Our Focus. Your Results. 317-445-4163

Does Your Company Use Behavior-Based Interviewing Techniques?

Behavioral-based interviewing has been around for a long time. However, many hiring managers find the topic to be one that is new to them and most companies are not sure about what it really means to their organization. The goal of any organization should be to be able to hire a candidate who has the ability to talk a good game and deliver great performance. So how do companies do this? By developing a system within their organization where they evaluate candidates based on previous work experience and their ability to apply knowledge and experience to the performance required of the new job. Simply put, behavior-based interviewing is one where questions are asked of an applicant that can’t illicit a “yes” or “no” answer. As Allen Salikof, Past President/CEO of MRI, Inc. stated, “The idea behind behavioral interviewing is that you can tell much more about a person’s attitudes, work habits and skills by hearing them describe real actions taken in real circumstances than by letting them speak in the abstract about themselves.”



Successful companies have found that by implementing a behavior-based interviewing model that they have increased productivity and employee morale, reduced turnover rates and consistently had better quality and customer service. So, how do companies implement a model for behavior-based interviewing? It is a relatively simple task that if implemented correctly will lead to the hiring of “superstars” within your organization.



  • Step #1 – Analyze the job. Write new or analyze existing job descriptions, performance standards and business goals. Job descriptions should include mandatory competencies needed for someone to perform the job. Those that the job absolutely requires in order for someone to be successful. Competencies include skills and abilities to include items such as: verbal and written communication; technical and/or analytical; visionary or strategic thinking; cost consciousness and/or financial; teamwork and/or independence; among many others. In addition to competencies, metrics for performance standards should be included that match the current goals and/or business objectives of the company.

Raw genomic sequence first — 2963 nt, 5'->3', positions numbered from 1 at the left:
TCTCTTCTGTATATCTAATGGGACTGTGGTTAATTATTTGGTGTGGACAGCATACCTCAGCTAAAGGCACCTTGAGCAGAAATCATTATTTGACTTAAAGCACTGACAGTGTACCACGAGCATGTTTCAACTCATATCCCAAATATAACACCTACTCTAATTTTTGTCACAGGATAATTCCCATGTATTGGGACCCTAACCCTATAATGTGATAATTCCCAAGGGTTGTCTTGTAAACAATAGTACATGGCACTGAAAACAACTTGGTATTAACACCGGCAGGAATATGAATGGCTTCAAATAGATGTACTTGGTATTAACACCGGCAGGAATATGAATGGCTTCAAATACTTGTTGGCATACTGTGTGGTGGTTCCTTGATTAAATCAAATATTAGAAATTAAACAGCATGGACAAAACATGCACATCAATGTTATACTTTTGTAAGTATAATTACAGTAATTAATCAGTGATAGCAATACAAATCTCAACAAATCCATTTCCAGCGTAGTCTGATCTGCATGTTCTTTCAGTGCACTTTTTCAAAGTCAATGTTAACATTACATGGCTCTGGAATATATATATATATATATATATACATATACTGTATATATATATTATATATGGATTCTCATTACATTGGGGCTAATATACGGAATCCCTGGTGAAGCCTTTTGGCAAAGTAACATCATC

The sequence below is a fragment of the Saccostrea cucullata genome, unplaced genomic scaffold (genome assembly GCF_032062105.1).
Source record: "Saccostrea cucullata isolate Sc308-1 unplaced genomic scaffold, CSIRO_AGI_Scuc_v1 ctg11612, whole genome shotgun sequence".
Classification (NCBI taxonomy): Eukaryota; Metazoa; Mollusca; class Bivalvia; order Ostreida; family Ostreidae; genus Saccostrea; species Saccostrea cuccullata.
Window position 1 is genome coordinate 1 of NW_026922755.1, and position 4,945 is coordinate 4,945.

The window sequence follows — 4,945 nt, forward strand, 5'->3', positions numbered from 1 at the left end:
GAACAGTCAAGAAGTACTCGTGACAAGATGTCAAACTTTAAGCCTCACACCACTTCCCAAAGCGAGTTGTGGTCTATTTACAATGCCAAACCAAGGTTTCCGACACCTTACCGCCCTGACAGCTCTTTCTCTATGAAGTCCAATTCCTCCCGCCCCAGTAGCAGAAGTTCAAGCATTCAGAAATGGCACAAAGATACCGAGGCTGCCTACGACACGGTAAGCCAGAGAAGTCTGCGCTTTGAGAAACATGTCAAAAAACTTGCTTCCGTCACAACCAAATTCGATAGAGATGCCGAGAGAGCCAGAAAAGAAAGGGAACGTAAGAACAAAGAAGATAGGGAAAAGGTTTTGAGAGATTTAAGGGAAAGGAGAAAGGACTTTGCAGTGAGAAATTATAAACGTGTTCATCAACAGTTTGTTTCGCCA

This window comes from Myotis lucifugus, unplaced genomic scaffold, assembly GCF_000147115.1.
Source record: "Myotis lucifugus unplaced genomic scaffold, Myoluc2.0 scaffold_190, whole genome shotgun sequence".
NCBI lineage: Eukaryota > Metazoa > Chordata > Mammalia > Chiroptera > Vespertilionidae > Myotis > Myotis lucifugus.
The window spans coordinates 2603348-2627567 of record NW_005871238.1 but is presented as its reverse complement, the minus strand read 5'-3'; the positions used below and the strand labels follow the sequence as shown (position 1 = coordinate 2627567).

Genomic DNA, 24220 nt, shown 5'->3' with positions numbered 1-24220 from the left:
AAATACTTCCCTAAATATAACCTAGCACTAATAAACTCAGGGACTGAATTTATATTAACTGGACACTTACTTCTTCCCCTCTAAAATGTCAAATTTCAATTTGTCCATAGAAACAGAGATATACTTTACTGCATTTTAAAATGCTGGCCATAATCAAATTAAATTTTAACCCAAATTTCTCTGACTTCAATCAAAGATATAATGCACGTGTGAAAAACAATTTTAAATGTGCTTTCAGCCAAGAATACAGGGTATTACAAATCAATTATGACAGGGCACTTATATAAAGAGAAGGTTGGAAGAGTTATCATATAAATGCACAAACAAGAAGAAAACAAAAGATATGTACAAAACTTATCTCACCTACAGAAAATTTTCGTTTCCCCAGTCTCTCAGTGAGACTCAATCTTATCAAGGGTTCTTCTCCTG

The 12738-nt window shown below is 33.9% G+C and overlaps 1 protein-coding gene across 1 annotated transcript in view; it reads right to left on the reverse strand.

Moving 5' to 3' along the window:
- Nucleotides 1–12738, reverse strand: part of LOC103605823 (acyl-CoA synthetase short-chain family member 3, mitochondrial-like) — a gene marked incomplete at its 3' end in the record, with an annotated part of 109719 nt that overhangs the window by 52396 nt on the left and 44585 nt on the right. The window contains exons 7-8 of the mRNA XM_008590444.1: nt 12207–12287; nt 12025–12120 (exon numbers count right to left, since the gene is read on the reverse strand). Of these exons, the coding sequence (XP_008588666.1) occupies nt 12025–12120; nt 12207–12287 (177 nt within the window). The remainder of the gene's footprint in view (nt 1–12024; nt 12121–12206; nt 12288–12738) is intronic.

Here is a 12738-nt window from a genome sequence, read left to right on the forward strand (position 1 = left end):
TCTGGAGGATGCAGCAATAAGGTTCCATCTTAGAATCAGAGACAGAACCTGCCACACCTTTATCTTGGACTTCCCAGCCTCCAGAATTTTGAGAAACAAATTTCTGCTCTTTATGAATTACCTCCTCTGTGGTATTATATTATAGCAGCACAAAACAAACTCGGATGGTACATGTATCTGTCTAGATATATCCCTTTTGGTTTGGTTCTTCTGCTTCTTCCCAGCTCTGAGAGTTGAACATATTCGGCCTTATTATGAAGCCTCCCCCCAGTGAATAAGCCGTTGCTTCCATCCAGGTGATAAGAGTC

• Step #2 – Plan the interview. Most interviews are not successful because the hiring manager does not take the time to plan ahead. Writing out questions to ask an applicant prior to conducting the interview is essential to its success. Asking probing questions that relate to an applicant’s experience and skill set and/or the mandatory competencies of the job that start with who, what, when, where, why and how will illicit detailed answers that describe their work habits, decision-making capabilities and overall work-related behaviors.
  • Step #3 – Conduct the interview. Interviews should be conducted in a quiet environment with three or fewer interviewers. Having more than three interviewers present may intimidate the applicant and be less effective than having individual interviews. Make sure that you allow the candidate to gather their thoughts after asking each question. Allow silence and time for them to answer each question thoroughly. Follow up with probing questions as needed. Describe the position at the end of the interview, answer the applicant’s questions, sell the position and organization and close the interview.
  • Step #4 – Evaluate applicants. As part of the planning process construct an evaluation form to use after the interview. Immediately after the interview complete the evaluation form so as to make sure that you are evaluating each applicant fairly. Plus, remembering information at a later date will be easier if you have an evaluation form. Make sure to include information about how well the candidate matches to the job that you are hiring for. Document your information and make a hire or no hire decision.




For those companies that have implemented behavior-based interviewing techniques they have found that they:



  • Provide a systematic process for interviewing.
  • Help them to acquire relevant and objective information from an applicant.
  • Provide the “best” match between the applicant and the job.
  • Reduce training time, which ultimately reduces turnover.



For additional information on developing behavior-based interviewing techniques in your company, please contact New Focus HR.



Written By: Kristen Shingleton, M.B.A., CCP

President, New Focus HR LLC










New Focus HR is a human resources consulting and training company that services all organizations. Our expert team collaborates with businesses to attract, motivate, retrain and retain their biggest assets, employees. While engaged with an organization, our focus is to find solutions that improve the company’s internal HR-related practices while increasing results at the same time! Our focus. Your results.